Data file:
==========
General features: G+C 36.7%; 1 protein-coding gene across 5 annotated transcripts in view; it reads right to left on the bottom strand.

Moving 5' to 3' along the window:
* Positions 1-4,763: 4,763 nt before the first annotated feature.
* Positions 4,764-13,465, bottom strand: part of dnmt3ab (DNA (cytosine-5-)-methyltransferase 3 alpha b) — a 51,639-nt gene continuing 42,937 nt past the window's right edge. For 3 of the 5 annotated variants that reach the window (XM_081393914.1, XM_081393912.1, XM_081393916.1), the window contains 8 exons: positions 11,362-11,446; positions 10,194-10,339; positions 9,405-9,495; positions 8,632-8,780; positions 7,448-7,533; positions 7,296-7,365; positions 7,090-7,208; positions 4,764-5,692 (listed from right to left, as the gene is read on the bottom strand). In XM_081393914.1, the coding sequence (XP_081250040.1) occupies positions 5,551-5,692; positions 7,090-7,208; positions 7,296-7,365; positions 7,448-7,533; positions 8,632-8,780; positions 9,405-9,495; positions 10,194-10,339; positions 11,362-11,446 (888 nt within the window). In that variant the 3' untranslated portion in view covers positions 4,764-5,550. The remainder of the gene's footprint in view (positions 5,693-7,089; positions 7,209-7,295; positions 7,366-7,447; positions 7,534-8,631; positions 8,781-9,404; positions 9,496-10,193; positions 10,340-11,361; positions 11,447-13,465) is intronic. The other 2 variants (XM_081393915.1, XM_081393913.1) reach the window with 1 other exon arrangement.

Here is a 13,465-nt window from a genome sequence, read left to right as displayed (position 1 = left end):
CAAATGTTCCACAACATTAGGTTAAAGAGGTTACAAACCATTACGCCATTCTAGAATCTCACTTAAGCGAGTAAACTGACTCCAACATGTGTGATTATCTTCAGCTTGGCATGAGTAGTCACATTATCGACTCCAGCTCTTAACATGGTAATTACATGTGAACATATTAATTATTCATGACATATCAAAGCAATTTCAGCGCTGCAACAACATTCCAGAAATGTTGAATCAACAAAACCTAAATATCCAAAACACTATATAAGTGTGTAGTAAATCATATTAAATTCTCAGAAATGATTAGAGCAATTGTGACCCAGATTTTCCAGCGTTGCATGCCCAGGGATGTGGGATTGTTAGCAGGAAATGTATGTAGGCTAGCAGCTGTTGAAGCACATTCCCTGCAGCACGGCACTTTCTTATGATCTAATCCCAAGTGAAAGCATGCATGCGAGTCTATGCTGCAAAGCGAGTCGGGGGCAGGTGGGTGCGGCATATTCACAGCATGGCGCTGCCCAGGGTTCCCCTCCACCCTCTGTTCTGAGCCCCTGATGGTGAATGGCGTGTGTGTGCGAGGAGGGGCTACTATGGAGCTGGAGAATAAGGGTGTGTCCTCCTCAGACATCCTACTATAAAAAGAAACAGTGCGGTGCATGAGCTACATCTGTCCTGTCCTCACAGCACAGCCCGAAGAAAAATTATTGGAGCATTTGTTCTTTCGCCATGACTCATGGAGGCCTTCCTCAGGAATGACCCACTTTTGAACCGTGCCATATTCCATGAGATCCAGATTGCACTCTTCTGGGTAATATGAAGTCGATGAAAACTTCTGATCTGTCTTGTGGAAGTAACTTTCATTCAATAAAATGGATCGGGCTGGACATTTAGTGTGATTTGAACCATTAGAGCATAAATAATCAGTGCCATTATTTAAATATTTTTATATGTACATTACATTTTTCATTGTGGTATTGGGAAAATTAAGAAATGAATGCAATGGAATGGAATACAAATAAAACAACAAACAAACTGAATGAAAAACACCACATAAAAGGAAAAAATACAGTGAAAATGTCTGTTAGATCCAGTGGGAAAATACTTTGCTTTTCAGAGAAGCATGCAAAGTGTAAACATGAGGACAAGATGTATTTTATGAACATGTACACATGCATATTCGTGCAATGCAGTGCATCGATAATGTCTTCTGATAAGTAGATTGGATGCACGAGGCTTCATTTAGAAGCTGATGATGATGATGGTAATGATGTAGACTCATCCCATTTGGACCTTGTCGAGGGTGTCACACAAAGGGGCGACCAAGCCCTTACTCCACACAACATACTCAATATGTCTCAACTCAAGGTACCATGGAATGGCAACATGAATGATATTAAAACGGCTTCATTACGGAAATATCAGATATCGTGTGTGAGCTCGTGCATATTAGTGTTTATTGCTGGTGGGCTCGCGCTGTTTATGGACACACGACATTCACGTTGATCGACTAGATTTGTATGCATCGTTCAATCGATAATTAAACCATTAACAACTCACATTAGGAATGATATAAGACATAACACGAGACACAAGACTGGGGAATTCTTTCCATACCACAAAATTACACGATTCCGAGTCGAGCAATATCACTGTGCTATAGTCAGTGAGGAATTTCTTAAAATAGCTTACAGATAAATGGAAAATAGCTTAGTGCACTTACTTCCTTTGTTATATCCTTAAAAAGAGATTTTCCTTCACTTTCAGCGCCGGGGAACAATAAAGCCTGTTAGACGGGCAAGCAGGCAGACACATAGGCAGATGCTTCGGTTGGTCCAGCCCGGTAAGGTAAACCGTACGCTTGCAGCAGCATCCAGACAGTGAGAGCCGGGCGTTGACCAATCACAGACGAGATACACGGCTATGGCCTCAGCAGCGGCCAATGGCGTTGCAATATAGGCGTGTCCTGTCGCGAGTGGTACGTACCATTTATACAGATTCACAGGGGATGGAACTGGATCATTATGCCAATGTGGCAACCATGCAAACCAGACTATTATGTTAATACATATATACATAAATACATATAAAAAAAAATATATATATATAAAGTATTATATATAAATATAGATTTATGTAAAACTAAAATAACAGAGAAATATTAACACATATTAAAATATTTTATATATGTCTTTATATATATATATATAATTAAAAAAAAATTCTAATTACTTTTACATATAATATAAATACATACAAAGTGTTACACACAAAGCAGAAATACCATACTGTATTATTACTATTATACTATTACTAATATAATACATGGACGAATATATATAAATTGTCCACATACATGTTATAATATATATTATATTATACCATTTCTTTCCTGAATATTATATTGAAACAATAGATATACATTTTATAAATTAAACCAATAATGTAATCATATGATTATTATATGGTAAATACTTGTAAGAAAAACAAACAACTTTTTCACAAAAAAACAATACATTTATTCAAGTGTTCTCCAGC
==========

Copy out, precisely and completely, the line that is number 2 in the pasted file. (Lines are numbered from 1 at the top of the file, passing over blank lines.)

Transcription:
Moving 5' to 3' along the window: